A preferred way to navigate broken waves on a longboard, especially in the beginning is to use what is known as The Turtle Roll or Eskimo Roll. 

If you confident as a Level 3 surfer or above then duck diving a longboard is doable.. 

One of the main tips for duck diving a longboard is to slice the water with the nose of the board sideways. 

This technique will help you to get under the wave so you can continue to the take off zone.


You can duck diving a foam board if it’s not to long and thick, but it really does depends on the volume.

Surfboards with a lot of volume are almost impossible to push under water. 

Foamboards are notoriously more buoyant to help beginner surfers catch waves easier and so they can practise their pop up

These boards are built for the purpose of assisting Level 1 surfers advance their surfing skills and not for anything more advanced, like duck diving. 

A level 3 or 4 surfer could use the same technique as a longboard and slice the water with the nose of the board sideways. 

Usually speaking, however, the duck dive is usually done with shortboards, hybrid boards or small “fish” type surfboards. 

It’s usually better to turtle roll when trying to pass the break with a bigger surfboard.


When it comes to duck diving, there’s two types of waves you need to navigate.

Broken waves (or white water), and unbroken waves (or green waves).

Although similar, you’ll need to take a slightly different approach to each.


Once a wave has broken, the wave turns into what’s called “white water”. 

The energy of a white water wave carries a forward momentum towards the beach, and this makes it a little different when approaching it to duck dive.

Firstly, you’ll want to make sure that you have enough forward momentum paddling towards the white water (so that you don’t get pushed back too far).

Secondly, you’re going to want to make sure that you’re penetrating the water as deep as possible to get under the energy of the broken wave.  

If your paddling through small soft white water I would recommend using your knee.

However, if your paddling out through big, gnarly white water it’s recommended to duck dive using your foot instead of your knee to get as deep as possible.


An unbroken or green wave is -- you guessed it -- a wave that hasn’t broken yet.  

In general (unless it’s 20ft) these waves are much easier to duck dive than their broken counterparts.

As the energy of a green wave is moving in a circular motion, usually the knee technique is adequate to penetrate the wave enough make it through the wave successfully.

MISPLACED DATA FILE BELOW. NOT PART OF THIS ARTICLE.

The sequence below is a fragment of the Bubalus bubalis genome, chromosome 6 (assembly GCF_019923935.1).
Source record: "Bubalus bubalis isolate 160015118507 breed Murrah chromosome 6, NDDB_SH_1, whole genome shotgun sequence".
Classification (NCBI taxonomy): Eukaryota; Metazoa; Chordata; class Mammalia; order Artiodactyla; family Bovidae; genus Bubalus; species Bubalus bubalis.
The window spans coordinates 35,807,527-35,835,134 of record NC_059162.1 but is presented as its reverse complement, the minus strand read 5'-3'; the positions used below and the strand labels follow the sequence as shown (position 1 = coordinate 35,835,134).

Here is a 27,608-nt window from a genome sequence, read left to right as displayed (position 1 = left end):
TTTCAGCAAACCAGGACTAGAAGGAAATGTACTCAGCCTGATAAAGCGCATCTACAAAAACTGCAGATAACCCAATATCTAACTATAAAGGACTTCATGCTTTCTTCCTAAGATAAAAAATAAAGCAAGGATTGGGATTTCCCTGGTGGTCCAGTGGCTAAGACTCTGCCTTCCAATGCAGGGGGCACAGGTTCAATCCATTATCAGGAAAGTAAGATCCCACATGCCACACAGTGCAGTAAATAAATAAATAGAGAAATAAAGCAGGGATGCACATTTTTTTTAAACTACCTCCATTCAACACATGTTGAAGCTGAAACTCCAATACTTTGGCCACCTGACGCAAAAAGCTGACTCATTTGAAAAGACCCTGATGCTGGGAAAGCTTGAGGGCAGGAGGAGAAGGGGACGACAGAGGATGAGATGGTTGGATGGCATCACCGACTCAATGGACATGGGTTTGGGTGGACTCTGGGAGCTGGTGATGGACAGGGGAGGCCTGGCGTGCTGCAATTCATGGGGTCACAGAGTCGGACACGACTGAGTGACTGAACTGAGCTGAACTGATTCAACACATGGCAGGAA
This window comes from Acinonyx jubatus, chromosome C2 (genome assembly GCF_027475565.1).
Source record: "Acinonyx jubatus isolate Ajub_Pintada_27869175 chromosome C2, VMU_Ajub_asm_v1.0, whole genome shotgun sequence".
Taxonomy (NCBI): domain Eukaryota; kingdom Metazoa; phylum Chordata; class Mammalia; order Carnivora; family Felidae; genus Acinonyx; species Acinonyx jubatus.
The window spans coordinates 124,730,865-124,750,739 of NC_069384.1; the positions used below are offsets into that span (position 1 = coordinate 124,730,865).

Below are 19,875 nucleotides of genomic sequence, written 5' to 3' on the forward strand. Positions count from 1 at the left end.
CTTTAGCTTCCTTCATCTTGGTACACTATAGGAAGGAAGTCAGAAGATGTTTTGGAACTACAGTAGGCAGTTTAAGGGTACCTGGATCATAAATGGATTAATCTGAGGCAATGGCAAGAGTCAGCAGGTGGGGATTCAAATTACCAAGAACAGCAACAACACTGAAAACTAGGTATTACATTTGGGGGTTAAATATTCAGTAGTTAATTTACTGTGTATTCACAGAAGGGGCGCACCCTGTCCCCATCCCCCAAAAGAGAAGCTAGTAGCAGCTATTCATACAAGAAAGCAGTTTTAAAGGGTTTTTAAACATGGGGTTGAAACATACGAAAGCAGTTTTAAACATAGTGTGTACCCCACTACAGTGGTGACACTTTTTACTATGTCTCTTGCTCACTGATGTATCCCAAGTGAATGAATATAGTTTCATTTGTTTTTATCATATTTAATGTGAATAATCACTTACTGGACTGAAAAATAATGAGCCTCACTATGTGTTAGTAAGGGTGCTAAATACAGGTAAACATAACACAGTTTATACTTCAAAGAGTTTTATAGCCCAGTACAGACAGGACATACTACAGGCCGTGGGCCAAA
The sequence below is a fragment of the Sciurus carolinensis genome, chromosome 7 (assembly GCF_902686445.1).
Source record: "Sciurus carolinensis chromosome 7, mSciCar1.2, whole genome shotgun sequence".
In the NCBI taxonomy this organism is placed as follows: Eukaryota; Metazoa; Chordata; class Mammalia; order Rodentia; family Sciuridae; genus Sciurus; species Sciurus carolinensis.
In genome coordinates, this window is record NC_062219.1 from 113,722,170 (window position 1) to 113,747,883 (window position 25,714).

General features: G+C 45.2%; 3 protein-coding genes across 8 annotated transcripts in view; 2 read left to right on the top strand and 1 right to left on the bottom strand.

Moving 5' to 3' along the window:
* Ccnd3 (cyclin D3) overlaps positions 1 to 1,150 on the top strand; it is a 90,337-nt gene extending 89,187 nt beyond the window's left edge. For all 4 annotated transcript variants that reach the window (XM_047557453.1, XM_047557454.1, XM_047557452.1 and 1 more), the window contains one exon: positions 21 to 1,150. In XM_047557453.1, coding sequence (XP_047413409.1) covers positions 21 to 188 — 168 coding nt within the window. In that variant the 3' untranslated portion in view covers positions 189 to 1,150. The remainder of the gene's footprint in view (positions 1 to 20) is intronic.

• Paddle hard to gain speed - the faster you paddle, the easier it is to duck dive
  • Paddle perpendicular to the wave as you approach the oncoming whitewater
  • When you are about 6 feet away from the wave, grab the rails on both sides of your board (near your pectorals)
  • Before the wave hits you, push yourself up to a prone cobra pose
  • Put pressure on your board and lean your upper body over the front part of the board and use your shoulder’s strength to dig the nose underwater
  • You want to bring your board deep and forward, using the speed you have gained from paddling intensely prior the duck dive

PRO TIP: Keeping your arms straight will help you get more of the board under the water

  • Apply pressure to the tail by using either your foot or knee
  • Now drive the board down and forward underwater by keeping the pressure on the tail using your foot or knee
  • Push your board as far down as you can simultaneously with your hands and feet. Ideally, you want the surfboard to be parallel to the bottom
  • Pushing the tail down comes quickly after sinking the nose, and together they look like one single motion. Do this quickly to keep moving forward underwater
  • Your other leg is lifted in the air, to help encourage your weight down
  • As the wave passes you overhead, you now need to bend your arms, bring your body close to your board
  • Angle your board back up to the surface and paddle towards the next wave


  •  If you dive too early you are likely to pop up just before the impact zone
  • If you dive too late you are likely to get smashed around by the force of the white water
  • This is where a lot of injuries and accidents occur with your board knocking into you and pushing in forcibly to the floor
  • If you simply don't have the strength to push the board underwater, choose Turtle Rolling instead
  • Don't panic and rush up to the surface. The buoyancy of your board as well as with the assistance from the wave will naturally give you the buoyancy that you need to pop up to the surface and out the back of the wave
  • If you don't generate enough speed to begin, you won't have enough momentum to be able to get underneath the wave
  • Not pushing down far enough, you will not clear the wave
  • Not raising your leg - making it more difficult to push the board under the water
  • If you use your foot, be careful your foot does not slip off the tail
  • Bad timing
  • If your board is thicker (and therefore more buoyant) it will be way harder to duck dive


If you want to surf green waves, then you need to know how to duck dive.

Duck diving is the most efficient way to get you and your surfboard out the back ready to catch the green waves. 

Once you learn how to master the duck dive you will conserve more of your energy so you can keep your paddle power to catch more waves. 

This is a complete game changer for your surfing.

This will allow you to spend more time up and riding and less time battling it out in the white water. 

And for that reason we all need to amen to duck diving. 

Let me know in the comments below how these tips have helped you with your duck dive.

With love,



Lauren is the founder and head technical coach of the House of Surf.